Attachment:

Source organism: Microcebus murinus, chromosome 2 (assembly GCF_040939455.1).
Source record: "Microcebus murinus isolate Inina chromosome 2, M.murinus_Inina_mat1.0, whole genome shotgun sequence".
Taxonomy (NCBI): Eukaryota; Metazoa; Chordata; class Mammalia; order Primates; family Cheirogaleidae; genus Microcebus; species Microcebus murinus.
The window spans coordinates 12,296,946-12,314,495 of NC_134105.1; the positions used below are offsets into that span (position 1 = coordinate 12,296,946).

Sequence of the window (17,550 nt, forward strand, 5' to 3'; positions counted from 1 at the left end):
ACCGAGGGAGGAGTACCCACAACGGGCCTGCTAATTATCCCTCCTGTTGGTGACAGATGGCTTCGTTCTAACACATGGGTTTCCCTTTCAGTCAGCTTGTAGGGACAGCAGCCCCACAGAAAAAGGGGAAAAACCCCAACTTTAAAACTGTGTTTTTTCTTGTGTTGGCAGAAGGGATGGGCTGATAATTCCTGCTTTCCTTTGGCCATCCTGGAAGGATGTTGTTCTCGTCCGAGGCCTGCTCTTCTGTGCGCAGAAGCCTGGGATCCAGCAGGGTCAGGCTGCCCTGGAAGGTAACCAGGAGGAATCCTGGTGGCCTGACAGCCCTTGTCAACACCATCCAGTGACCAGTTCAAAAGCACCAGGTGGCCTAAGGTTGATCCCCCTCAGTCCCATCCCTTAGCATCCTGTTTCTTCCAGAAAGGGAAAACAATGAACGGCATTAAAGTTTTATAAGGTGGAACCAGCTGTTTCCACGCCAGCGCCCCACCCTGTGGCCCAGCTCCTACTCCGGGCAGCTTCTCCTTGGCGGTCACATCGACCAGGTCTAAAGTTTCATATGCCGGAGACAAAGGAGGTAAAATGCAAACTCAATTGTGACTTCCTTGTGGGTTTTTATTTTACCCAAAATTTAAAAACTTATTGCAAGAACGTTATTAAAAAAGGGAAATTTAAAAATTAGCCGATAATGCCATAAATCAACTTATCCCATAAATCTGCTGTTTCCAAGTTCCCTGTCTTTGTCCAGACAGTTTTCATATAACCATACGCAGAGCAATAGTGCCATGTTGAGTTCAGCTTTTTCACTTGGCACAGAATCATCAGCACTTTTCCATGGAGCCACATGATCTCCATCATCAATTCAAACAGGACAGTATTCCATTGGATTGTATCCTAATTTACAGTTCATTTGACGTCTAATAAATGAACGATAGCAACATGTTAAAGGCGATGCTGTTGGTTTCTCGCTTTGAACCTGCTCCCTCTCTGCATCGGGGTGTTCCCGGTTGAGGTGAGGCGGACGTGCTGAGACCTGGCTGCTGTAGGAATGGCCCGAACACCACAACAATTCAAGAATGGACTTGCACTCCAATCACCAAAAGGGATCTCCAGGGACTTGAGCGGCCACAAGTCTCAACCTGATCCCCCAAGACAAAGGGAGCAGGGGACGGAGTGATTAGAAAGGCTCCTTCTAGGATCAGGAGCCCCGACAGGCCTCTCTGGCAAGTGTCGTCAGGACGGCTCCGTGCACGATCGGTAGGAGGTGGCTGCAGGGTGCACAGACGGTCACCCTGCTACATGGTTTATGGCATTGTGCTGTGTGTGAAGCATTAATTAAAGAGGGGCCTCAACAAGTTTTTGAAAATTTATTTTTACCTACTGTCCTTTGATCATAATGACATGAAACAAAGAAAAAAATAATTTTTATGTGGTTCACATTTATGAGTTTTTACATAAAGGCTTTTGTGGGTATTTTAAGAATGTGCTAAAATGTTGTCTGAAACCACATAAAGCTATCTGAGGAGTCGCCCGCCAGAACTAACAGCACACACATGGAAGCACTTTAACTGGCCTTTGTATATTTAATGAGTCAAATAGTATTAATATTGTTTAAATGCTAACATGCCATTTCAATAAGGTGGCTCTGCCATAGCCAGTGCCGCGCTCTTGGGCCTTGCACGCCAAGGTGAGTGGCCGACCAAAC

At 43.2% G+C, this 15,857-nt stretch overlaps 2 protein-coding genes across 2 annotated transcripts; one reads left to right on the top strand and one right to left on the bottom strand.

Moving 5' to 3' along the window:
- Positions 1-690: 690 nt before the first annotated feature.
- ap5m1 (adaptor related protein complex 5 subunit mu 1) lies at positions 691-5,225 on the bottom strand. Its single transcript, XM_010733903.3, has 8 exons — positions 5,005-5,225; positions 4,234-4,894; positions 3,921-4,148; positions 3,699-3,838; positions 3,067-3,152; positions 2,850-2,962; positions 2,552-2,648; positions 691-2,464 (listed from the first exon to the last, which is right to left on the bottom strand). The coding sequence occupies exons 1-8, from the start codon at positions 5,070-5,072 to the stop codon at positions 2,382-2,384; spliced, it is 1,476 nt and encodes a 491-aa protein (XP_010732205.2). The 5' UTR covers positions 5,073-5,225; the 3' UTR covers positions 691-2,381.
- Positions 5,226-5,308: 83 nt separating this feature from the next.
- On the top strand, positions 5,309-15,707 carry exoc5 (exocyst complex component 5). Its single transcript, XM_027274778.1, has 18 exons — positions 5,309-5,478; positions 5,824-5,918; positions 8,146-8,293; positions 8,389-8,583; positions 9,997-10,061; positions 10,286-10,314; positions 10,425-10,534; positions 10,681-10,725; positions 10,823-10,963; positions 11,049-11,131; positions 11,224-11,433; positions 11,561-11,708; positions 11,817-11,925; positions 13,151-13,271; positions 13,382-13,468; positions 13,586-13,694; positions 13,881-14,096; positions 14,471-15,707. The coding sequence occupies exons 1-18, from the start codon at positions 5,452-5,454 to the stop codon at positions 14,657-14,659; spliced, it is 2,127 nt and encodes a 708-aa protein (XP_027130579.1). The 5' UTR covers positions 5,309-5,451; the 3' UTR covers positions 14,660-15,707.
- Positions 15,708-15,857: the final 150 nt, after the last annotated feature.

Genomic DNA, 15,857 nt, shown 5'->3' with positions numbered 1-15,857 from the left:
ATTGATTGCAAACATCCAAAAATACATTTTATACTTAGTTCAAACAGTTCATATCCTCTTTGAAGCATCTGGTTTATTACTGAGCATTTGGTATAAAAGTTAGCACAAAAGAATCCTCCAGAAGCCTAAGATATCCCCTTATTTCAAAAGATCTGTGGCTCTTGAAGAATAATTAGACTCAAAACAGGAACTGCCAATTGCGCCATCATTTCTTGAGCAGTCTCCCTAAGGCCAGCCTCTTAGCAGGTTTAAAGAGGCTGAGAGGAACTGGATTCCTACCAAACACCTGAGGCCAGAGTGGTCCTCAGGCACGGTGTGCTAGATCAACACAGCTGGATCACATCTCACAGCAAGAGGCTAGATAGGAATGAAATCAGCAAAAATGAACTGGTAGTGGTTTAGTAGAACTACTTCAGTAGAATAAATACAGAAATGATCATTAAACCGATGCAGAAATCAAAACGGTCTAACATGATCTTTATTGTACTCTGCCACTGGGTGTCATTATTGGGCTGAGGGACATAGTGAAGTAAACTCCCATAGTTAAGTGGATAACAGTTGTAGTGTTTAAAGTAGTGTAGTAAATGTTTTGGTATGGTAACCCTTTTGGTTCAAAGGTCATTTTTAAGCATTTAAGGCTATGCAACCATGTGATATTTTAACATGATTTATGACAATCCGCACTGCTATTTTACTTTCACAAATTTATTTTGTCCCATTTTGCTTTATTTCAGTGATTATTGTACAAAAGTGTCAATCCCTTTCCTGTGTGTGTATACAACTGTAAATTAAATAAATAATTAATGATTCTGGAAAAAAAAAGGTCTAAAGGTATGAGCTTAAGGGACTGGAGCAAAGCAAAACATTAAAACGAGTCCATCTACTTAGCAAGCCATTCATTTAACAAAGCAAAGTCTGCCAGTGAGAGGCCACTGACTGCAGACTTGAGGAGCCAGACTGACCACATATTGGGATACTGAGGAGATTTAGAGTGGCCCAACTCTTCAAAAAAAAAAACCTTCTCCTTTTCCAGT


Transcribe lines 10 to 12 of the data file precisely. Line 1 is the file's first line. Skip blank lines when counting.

- ap5m1 (adaptor related protein complex 5 subunit mu 1) lies at positions 691-5,225 on the bottom strand. Its single transcript, XM_010733903.3, has 8 exons — positions 5,005-5,225; positions 4,234-4,894; positions 3,921-4,148; positions 3,699-3,838; positions 3,067-3,152; positions 2,850-2,962; positions 2,552-2,648; positions 691-2,464 (listed from the first exon to the last, which is right to left on the bottom strand). The coding sequence occupies exons 1-8, from the start codon at positions 5,070-5,072 to the stop codon at positions 2,382-2,384; spliced, it is 1,476 nt and encodes a 491-aa protein (XP_010732205.2). The 5' UTR covers positions 5,073-5,225; the 3' UTR covers positions 691-2,381.
- Positions 5,226-5,308: 83 nt separating this feature from the next.
- On the top strand, positions 5,309-15,707 carry exoc5 (exocyst complex component 5). Its single transcript, XM_027274778.1, has 18 exons — positions 5,309-5,478; positions 5,824-5,918; positions 8,146-8,293; positions 8,389-8,583; positions 9,997-10,061; positions 10,286-10,314; positions 10,425-10,534; positions 10,681-10,725; positions 10,823-10,963; positions 11,049-11,131; positions 11,224-11,433; positions 11,561-11,708; positions 11,817-11,925; positions 13,151-13,271; positions 13,382-13,468; positions 13,586-13,694; positions 13,881-14,096; positions 14,471-15,707. The coding sequence occupies exons 1-18, from the start codon at positions 5,452-5,454 to the stop codon at positions 14,657-14,659; spliced, it is 2,127 nt and encodes a 708-aa protein (XP_027130579.1). The 5' UTR covers positions 5,309-5,451; the 3' UTR covers positions 14,660-15,707.